A Message From An Angel: “Get Up and Eat.”

I love this passage from 1 Kings because it has to be the most endearingly prosaic theophany in the Bible.

Many times in scripture, people’s encounters with God or God’s messengers are grand and stirring.

There are flashing lights, wheels in the sky, chariots of fire, angels walking around inside fiery furnaces, or a multitude of the heavenly host in the skies proclaiming the glory of God.

Not for Elijah.

His angel functions something like a cross between a rude alarm clock and a nagging parent.

No “Greetings, highly favored one,” like Mary got, or, “Holy, holy, holy is the Lord God of Hosts,” like Isaiah heard.

Elijah’s angel says, “Get up and eat.”

That’s the entirety of the message.

Elijah, worn out, downtrodden, and ready to give up, lies down to die. To be fair, he is being slightly melodramatic.

But the angel of the Lord is having none of it. “Suddenly an angel touched him and said, ‘Get up and eat.’”

Part of why I love this text is that neither Elijah nor we want God to communicate with us like this. We want the lights and the fireworks, or at least something poetic and beautiful.

Give us a gorgeous sunset and the words of the 23rd psalm at least.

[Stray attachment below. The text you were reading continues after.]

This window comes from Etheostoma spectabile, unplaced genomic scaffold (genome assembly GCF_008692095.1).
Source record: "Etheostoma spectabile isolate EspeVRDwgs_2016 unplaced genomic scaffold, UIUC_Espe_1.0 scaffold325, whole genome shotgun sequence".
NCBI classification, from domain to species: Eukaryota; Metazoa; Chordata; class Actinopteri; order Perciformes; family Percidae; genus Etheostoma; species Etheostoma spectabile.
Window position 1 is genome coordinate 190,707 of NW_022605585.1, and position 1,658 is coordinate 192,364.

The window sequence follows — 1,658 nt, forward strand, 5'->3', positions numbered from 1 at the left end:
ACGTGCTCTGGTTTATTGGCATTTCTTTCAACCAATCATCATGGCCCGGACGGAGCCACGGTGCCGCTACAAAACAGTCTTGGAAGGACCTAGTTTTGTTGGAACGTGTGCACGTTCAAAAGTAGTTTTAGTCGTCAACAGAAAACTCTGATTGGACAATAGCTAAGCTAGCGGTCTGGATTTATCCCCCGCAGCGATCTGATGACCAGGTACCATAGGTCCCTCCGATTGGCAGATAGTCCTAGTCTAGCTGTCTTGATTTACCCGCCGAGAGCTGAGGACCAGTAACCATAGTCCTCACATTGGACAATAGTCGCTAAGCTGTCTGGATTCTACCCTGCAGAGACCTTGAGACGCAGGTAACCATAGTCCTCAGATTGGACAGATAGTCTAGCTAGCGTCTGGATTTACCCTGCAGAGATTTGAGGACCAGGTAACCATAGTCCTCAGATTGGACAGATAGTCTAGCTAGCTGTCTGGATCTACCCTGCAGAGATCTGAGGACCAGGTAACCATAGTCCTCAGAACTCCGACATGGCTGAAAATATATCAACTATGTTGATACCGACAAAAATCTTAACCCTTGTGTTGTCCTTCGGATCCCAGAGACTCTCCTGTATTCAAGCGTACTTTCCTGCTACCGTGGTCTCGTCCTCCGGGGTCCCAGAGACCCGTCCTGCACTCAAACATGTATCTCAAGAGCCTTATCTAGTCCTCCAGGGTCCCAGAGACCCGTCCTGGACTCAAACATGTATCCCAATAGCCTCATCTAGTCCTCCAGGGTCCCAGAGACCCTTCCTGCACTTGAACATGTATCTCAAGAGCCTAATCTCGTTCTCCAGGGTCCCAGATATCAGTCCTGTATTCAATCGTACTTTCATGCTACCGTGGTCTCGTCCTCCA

Give us an overwhelming sense of eternal love and “Behold, I am with you to the end of the age.”

“Get up and eat?”

That’s hardly reassuring, or even encouraging. It’s so…normal. So basic.

God might as well remind us to quit losing our car keys and take out the trash while God’s at it.

It reminds me of a parishioner who once told me she wished God would quit hinting that she mop her floors more often.

This text we have this morning comes right before a much more famous text in 1 Kings 19: the still small voice.

Just a few verses later, we read, “‘Go out and stand on the mountain before the Lord, for the Lord is about to pass by.’ Now there was a great wind, so strong that it was splitting mountains and breaking rocks in pieces before the Lord, but the Lord was not in the wind; and after the wind an earthquake, but the Lord was not in the earthquake; and after the earthquake a fire, but the Lord was not in the fire; and after the fire a sound of sheer silence. When Elijah heard it, he wrapped his face in his mantle and went out and stood at the entrance of the cave. Then there came a voice to him that said, ‘What are you doing here, Elijah?’”

Then Elijah tells God about how hard things have been, how everyone is out to kill him, and God tells him his next steps, that he is to go and anoint several people as leaders.

This is the story we know, and this is the story we like.

It is beautiful and grand, and challenges us just enough.